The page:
Lagos — 24 hours after releasing data of global air freight markets with African carriers posting 17 per cent increase in freight demand, the International Air Transport Association (IATA) on Thursday reeled out global passenger traffic results for November 2017 with African airlines increasing further growth.
It said African airlines experienced a 7.9% rise in demand compared to November 2016, indicating that volumes have started to trend upwards strongly again in seasonally-adjusted terms in recent months. This, according to the organization representing 275 airlines globally, is in line with an improvement in business confidence in key economies including Kenya and Nigeria.
"Indicators in South Africa, by contrast, are still consistent with falling economic activity. Capacity rose 3.7% and load factor climbed 2.7 percentage points to 68.3%", it said in the released emailed to our correspondent yesterday.
Globally, total revenue passenger kilometers (RPKs) rose 8.0% compared to November 2016, the fastest growth rate in five months and up from a 7.3% year-over-year rise in October.
Capacity (available seat kilometers or ASKs) increased by 6.3%, and load factor rose 1.2 percentage points to 80.2%.
IATA's Director General and CEO, Alexandre de Juniac said the development represents positive outlook for airline industry in 2018.
He said, "The airline industry is in a good place entering 2018. November's strong demand gives the industry momentum. The number of unique city-pair connections now tops 20,000. Passengers not only have more travel choices than ever, the cost of travel in real terms has never been cheaper.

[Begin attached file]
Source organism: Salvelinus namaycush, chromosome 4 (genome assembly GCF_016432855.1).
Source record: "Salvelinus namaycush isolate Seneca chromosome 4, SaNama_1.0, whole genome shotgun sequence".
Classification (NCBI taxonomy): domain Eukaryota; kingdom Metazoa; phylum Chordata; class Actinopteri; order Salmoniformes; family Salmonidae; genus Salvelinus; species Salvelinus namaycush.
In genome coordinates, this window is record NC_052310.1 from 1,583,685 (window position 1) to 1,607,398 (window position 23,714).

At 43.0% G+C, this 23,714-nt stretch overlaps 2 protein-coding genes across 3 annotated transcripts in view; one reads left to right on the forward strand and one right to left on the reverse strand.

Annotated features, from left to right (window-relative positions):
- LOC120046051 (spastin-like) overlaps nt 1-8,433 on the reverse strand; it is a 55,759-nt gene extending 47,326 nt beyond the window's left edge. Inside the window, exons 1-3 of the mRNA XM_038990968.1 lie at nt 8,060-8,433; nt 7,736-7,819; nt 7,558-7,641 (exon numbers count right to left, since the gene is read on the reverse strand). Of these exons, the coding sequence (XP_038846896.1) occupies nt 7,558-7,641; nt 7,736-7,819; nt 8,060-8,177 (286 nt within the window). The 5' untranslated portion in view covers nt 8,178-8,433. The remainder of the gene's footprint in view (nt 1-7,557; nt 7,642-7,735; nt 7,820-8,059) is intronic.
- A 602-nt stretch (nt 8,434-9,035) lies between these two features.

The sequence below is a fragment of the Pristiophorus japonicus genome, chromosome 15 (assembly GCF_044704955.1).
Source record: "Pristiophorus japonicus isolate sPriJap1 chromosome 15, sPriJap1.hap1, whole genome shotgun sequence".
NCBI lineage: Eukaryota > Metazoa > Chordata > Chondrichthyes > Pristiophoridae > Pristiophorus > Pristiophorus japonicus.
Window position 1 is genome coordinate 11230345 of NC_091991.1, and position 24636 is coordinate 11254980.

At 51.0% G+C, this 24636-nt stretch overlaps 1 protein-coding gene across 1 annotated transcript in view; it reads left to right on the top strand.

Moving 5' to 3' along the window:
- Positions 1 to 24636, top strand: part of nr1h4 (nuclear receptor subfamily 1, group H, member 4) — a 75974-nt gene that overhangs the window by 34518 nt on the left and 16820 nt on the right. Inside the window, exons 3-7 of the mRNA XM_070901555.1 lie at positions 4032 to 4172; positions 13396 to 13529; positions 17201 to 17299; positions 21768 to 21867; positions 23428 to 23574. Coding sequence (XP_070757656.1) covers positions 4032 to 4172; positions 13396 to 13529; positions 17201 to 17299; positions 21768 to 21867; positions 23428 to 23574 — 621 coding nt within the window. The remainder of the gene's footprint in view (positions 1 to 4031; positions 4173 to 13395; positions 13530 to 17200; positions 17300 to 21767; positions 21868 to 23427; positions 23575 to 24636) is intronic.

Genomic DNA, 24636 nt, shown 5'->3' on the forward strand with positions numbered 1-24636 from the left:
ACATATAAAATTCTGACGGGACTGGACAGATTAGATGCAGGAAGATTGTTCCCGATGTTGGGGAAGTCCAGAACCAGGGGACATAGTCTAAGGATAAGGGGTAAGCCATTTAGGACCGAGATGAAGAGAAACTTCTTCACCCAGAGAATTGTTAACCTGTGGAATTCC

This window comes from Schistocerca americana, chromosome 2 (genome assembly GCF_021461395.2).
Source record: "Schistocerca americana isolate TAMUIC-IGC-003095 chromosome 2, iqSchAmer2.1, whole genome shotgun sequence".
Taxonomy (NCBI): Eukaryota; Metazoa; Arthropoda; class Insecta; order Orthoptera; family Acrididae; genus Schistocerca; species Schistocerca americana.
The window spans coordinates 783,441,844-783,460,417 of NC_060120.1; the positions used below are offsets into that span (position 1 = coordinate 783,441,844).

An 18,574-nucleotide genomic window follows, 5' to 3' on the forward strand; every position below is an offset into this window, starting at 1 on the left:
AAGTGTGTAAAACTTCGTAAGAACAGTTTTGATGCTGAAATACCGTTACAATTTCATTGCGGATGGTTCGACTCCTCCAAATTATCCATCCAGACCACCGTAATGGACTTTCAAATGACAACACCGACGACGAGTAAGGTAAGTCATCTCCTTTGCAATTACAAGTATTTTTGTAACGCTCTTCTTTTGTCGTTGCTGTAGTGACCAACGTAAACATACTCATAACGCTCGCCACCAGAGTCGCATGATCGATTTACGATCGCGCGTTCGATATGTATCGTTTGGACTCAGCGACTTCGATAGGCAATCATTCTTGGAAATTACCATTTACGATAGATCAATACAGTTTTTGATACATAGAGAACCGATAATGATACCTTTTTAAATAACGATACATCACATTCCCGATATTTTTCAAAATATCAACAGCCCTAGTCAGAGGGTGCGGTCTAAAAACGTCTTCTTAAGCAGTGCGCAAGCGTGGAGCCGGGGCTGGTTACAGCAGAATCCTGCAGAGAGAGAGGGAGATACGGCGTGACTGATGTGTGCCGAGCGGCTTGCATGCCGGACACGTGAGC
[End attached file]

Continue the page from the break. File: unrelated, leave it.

"Along with delivering great value to consumers, airlines are rewarding their shareholders with normal levels of profitability. We expect 2018 to be the fourth year in a row where the industry's return on invested capital will exceed the cost of capital.
"In sum, we begin the New Year with confidence".
According to IATA CEO, there are still challenges even as security threats continue.
"Infrastructure issues persist. Fees and charges are a growing part of the cost base. And in many cases airports and air traffic management struggle to keep pace with demand and technology advancements. These and other challenges can only be addressed in partnership with governments. And doing so requires governments to recognize the enormous value that aviation-the business of freedom-provides to their economies and the world".